Minerick and Raber formed their company in the spring of 2013, when they were participating in the National Science Foundation’s I-Corps training following inForum’s ACTiVATE program, which offers training for women entrepreneurs. Participation was sponsored jointly by Michigan Tech and the Michigan Tech Enterprise Corporation (MTEC) SmartZone.

“MDE is developing a handheld point of care device to type ABO-Rh blood and hematocrit (blood cell concentration) in five minutes,” Minerick explains. “The device is being engineered to be as easy to use as a blood glucose meter.” She says the road to commercialization, especially for medical products, requires crossing multiple technical and regulatory milestones.

“Our team has been fortunate to be supported by state and federal funding to move this technology out of the academic research realm and into blood donation clinics to screen potential donors,” Minerick says. She encourages researchers on campus with an interest commercializing their novel technologies to reach out to Michigan Tech’s Office of Innovation and Industry Engagement or to her within the College of Engineering.

David Reed, vice president for research at Michigan Tech, commends the faculty effort. “Commercialization and innovation are core elements of Michigan Tech’s strategic plan,” he says. “It is great to see our faculty researchers leveraging resources and talent, both inside and outside of the University, to move their laboratory discoveries closer to the market.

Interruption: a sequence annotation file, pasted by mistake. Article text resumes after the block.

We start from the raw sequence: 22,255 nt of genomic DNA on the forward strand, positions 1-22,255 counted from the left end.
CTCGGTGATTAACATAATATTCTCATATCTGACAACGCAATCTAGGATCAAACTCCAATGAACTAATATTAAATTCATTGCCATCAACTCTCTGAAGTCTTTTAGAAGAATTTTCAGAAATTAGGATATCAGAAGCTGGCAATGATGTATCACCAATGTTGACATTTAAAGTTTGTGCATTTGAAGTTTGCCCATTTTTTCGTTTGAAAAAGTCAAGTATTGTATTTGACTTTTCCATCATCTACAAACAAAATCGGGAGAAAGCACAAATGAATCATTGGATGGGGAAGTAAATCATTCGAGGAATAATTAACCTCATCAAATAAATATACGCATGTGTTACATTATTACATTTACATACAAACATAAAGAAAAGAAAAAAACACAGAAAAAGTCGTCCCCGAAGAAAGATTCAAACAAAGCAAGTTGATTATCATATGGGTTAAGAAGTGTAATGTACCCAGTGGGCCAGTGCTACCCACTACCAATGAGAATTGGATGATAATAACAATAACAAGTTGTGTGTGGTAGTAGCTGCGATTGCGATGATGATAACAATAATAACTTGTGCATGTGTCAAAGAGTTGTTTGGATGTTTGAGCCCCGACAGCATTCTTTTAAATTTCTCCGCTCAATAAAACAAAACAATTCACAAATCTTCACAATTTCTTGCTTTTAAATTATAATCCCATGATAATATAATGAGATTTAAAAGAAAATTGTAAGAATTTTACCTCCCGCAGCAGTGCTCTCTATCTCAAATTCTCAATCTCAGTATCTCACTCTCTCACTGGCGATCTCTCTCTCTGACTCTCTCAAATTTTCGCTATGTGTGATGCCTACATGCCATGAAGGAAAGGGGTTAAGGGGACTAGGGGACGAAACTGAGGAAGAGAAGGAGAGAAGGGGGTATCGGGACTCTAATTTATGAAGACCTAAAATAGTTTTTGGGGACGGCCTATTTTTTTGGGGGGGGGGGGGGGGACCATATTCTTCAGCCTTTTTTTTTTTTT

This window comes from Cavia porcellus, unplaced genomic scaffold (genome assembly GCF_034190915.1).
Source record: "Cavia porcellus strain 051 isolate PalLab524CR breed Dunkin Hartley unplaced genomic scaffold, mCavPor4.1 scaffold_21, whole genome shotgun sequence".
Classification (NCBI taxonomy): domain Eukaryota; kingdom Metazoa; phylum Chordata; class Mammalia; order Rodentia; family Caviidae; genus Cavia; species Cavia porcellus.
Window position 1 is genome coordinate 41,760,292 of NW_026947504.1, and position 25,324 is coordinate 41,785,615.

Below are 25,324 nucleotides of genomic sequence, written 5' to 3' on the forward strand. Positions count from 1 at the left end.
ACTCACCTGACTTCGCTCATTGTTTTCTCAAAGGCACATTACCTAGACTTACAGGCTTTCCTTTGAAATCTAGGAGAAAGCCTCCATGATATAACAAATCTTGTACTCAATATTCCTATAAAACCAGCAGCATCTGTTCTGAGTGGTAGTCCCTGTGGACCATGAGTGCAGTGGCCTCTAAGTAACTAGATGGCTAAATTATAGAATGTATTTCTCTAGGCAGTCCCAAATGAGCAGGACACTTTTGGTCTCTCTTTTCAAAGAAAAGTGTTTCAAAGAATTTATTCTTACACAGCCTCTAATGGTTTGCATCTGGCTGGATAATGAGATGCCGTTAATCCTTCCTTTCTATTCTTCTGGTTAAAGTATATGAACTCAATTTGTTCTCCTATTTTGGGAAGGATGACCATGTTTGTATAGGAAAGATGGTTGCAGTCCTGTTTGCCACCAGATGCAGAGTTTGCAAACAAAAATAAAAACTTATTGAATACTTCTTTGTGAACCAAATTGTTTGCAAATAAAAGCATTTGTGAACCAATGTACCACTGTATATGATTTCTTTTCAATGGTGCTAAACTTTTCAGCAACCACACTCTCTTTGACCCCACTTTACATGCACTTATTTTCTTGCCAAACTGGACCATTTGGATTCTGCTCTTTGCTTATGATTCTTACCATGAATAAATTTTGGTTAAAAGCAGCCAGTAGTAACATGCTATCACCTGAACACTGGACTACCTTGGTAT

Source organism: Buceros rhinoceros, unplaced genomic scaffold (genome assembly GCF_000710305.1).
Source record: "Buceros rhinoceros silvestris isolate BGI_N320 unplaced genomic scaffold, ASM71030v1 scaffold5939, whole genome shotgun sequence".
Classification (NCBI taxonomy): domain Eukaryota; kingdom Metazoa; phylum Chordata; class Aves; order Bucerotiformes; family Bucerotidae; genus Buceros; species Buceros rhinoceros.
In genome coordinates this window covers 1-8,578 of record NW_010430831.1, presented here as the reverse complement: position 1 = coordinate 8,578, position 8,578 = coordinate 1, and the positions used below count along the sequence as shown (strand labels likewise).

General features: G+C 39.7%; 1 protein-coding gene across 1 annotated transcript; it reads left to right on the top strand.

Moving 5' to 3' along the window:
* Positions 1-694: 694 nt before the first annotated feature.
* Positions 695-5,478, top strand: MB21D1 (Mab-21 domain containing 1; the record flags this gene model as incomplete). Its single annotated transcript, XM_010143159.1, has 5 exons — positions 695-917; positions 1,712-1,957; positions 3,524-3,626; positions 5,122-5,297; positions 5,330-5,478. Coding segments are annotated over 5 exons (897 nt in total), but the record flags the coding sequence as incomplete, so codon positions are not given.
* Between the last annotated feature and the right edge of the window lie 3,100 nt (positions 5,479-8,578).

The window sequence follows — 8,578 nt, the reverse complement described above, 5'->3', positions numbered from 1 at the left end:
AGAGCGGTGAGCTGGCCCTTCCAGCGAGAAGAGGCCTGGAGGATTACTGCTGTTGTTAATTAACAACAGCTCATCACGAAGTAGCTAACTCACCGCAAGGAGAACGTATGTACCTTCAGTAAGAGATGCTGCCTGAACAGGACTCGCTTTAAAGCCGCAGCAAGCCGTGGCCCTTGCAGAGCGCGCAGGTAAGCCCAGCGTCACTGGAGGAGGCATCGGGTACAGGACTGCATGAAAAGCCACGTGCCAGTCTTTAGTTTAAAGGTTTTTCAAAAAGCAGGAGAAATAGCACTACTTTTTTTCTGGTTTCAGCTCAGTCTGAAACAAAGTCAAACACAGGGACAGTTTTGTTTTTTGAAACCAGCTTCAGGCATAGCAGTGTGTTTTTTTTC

Frost describes her technology and role of her new venture. “My company is commercializing a novel self-sterilizing polymer that will be used in wound dressings to reduce bacterial infection,” she says. Frost worked with the Office of Innovation and Industry Engagement and the MTEC SmartZone to evaluate the technology she developed in her laboratory from a commercial perspective. They helped her identify the strengths of her approach, complete an IP filing strategy and conduct follow- on vetting of the approach before launching the business.

Jonathan Leinonen is a mentor in residence at Michigan Tech who assists fledgling companies through the Talent Transfer Network and Superior Innovations. “These companies demonstrate how willing the resources from the MEDC, Michigan Tech, the statewide talent network and private investors are to work together,” he says.

Leinonen says the companies benefitted from assistance in developing a strong team in conjunction with statewide organizations, advisory boards, mentors and private consultants that all contributed toward a commercialization strategy, placing an experienced CEO to move each company toward a product launch.

Michigan Technological University is a public research university, home to more than 7,000 students from 60 countries around the world. Founded in 1885, the University offers more than 120 undergraduate and graduate degree programs in science and technology, forestry, business and economics, health professions, humanities, mathematics, and social sciences. Our beautiful campus in Michigan’s Upper Peninsula overlooks the Keweenaw Waterway and is just a few miles from Lake Superior.